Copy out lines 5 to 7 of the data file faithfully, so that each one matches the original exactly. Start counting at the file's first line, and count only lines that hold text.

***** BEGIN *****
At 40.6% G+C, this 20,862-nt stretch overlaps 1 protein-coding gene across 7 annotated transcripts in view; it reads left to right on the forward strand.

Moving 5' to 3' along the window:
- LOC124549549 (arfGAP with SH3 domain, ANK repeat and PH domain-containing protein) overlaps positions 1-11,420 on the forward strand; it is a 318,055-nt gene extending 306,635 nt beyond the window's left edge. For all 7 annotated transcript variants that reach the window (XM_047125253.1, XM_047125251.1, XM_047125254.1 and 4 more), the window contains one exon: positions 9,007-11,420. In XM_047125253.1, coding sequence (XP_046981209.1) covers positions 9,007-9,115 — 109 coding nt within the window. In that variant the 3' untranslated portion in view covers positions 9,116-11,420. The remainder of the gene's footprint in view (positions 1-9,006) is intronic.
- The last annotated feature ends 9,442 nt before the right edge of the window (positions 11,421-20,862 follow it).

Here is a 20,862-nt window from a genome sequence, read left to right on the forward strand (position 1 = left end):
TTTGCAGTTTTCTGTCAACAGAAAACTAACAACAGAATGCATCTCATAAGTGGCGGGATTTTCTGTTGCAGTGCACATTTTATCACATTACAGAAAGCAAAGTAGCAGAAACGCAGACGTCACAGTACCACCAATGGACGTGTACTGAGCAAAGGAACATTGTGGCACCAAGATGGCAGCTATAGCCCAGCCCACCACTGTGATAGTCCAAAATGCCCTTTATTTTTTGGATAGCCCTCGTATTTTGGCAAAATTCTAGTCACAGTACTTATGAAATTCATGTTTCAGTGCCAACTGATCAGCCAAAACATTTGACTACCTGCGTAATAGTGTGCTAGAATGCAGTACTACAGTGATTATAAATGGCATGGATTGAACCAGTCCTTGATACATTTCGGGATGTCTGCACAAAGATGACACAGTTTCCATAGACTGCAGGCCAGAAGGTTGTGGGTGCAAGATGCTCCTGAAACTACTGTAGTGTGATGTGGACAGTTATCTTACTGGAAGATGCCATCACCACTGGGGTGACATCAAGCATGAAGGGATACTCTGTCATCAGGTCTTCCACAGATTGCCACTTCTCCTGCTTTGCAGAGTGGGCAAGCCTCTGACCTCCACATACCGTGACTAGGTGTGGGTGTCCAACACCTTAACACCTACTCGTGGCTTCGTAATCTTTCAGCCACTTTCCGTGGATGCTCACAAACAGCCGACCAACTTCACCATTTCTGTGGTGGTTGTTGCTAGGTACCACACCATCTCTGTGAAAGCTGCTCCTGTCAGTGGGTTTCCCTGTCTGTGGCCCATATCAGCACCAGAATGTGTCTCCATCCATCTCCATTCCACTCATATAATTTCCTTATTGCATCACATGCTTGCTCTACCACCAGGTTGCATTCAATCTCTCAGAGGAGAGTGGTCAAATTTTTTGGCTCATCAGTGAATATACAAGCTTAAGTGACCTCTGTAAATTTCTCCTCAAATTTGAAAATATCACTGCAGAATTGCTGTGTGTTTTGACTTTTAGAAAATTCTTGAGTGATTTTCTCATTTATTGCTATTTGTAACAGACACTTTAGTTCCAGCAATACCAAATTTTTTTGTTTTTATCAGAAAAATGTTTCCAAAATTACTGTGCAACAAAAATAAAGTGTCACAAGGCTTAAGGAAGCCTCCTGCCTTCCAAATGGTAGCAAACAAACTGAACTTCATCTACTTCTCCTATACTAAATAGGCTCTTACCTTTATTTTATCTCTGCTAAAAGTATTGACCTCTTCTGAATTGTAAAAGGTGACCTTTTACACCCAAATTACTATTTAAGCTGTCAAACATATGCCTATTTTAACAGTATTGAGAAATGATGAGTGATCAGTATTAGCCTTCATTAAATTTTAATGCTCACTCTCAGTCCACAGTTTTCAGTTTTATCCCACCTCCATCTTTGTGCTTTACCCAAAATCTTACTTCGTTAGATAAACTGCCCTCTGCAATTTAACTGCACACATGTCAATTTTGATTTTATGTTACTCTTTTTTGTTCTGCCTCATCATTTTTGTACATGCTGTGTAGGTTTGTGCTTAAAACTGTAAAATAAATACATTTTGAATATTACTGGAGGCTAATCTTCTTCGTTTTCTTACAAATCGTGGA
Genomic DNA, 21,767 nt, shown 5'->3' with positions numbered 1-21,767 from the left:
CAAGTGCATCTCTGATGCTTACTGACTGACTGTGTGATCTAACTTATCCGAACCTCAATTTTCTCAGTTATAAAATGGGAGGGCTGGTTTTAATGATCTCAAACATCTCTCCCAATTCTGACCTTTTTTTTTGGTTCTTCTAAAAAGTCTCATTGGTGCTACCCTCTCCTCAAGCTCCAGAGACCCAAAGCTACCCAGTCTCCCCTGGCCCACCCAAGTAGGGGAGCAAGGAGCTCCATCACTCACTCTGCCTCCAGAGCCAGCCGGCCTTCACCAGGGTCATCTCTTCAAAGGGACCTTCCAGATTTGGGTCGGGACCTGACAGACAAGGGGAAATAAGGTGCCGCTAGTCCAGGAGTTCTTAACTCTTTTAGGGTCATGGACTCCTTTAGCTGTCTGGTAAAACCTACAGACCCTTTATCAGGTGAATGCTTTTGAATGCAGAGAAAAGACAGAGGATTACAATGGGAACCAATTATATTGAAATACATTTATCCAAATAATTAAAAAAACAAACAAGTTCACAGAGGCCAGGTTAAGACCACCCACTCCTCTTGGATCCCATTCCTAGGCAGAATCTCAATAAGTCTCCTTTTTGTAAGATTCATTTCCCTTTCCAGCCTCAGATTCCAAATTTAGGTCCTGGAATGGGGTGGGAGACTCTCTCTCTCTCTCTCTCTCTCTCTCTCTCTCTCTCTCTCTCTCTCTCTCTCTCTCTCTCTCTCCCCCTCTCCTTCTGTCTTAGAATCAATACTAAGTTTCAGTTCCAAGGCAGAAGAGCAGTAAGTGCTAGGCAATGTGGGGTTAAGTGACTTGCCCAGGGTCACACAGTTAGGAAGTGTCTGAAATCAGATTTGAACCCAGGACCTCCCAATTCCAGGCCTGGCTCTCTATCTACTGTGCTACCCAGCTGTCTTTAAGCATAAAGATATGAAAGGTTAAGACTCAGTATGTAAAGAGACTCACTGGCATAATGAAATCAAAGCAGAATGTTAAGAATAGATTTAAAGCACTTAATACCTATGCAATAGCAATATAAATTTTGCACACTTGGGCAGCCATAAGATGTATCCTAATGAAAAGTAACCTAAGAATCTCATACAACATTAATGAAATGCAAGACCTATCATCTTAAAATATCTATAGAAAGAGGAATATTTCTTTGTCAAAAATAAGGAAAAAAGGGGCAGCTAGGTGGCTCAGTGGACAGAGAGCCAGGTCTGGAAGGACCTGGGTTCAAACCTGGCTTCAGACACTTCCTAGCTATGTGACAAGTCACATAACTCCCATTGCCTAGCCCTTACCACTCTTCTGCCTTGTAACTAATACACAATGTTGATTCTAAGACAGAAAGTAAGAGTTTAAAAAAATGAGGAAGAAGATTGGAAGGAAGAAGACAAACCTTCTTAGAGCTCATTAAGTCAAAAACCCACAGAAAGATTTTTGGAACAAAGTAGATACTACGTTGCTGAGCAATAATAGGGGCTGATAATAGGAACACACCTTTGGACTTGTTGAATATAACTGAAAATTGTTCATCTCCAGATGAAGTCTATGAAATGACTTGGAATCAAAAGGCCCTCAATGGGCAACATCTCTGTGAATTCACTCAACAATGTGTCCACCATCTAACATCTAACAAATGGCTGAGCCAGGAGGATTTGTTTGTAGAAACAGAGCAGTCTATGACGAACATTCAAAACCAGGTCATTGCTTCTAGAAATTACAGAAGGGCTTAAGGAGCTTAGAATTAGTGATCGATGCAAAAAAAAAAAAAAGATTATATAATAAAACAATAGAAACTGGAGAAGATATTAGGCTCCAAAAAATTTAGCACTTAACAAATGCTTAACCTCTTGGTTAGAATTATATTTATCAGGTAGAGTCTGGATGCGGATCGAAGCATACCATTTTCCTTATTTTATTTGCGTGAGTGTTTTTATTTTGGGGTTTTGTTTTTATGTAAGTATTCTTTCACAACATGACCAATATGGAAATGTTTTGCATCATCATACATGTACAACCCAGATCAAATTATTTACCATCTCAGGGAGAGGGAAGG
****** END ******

Here is a 20,862-nt window from a genome sequence, read left to right on the forward strand (position 1 = left end):
TTTGCAGTTTTCTGTCAACAGAAAACTAACAACAGAATGCATCTCATAAGTGGCGGGATTTTCTGTTGCAGTGCACATTTTATCACATTACAGAAAGCAAAGTAGCAGAAACGCAGACGTCACAGTACCACCAATGGACGTGTACTGAGCAAAGGAACATTGTGGCACCAAGATGGCAGCTATAGCCCAGCCCACCACTGTGATAGTCCAAAATGCCCTTTATTTTTTGGATAGCCCTCGTATTTTGGCAAAATTCTAGTCACAGTACTTATGAAATTCATGTTTCAGTGCCAACTGATCAGCCAAAACATTTGACTACCTGCGTAATAGTGTGCTAGAATGCAGTACTACAGTGATTATAAATGGCATGGATTGAACCAGTCCTTGATACATTTCGGGATGTCTGCACAAAGATGACACAGTTTCCATAGACTGCAGGCCAGAAGGTTGTGGGTGCAAGATGCTCCTGAAACTACTGTAGTGTGATGTGGACAGTTATCTTACTGGAAGATGCCATCACCACTGGGGTGACATCAAGCATGAAGGGATACTCTGTCATCAGGTCTTCCACAGATTGCCACTTCTCCTGCTTTGCAGAGTGGGCAAGCCTCTGACCTCCACATACCGTGACTAGGTGTGGGTGTCCAACACCTTAACACCTACTCGTGGCTTCGTAATCTTTCAGCCACTTTCCGTGGATGCTCACAAACAGCCGACCAACTTCACCATTTCTGTGGTGGTTGTTGCTAGGTACCACACCATCTCTGTGAAAGCTGCTCCTGTCAGTGGGTTTCCCTGTCTGTGGCCCATATCAGCACCAGAATGTGTCTCCATCCATCTCCATTCCACTCATATAATTTCCTTATTGCATCACATGCTTGCTCTACCACCAGGTTGCATTCAATCTCTCAGAGGAGAGTGGTCAAATTTTTTGGCTCATCAGTGAATATACAAGCTTAAGTGACCTCTGTAAATTTCTCCTCAAATTTGAAAATATCACTGCAGAATTGCTGTGTGTTTTGACTTTTAGAAAATTCTTGAGTGATTTTCTCATTTATTGCTATTTGTAACAGACACTTTAGTTCCAGCAATACCAAATTTTTTTGTTTTTATCAGAAAAATGTTTCCAAAATTACTGTGCAACAAAAATAAAGTGTCACAAGGCTTAAGGAAGCCTCCTGCCTTCCAAATGGTAGCAAACAAACTGAACTTCATCTACTTCTCCTATACTAAATAGGCTCTTACCTTTATTTTATCTCTGCTAAAAGTATTGACCTCTTCTGAATTGTAAAAGGTGACCTTTTACACCCAAATTACTATTTAAGCTGTCAAACATATGCCTATTTTAACAGTATTGAGAAATGATGAGTGATCAGTATTAGCCTTCATTAAATTTTAATGCTCACTCTCAGTCCACAGTTTTCAGTTTTATCCCACCTCCATCTTTGTGCTTTACCCAAAATCTTACTTCGTTAGATAAACTGCCCTCTGCAATTTAACTGCACACATGTCAATTTTGATTTTATGTTACTCTTTTTTGTTCTGCCTCATCATTTTTGTACATGCTGTGTAGGTTTGTGCTTAAAACTGTAAAATAAATACATTTTGAATATTACTGGAGGCTAATCTTCTTCGTTTTCTTACAAATCGTGGA
Genomic DNA, 21,767 nt, shown 5'->3' with positions numbered 1-21,767 from the left: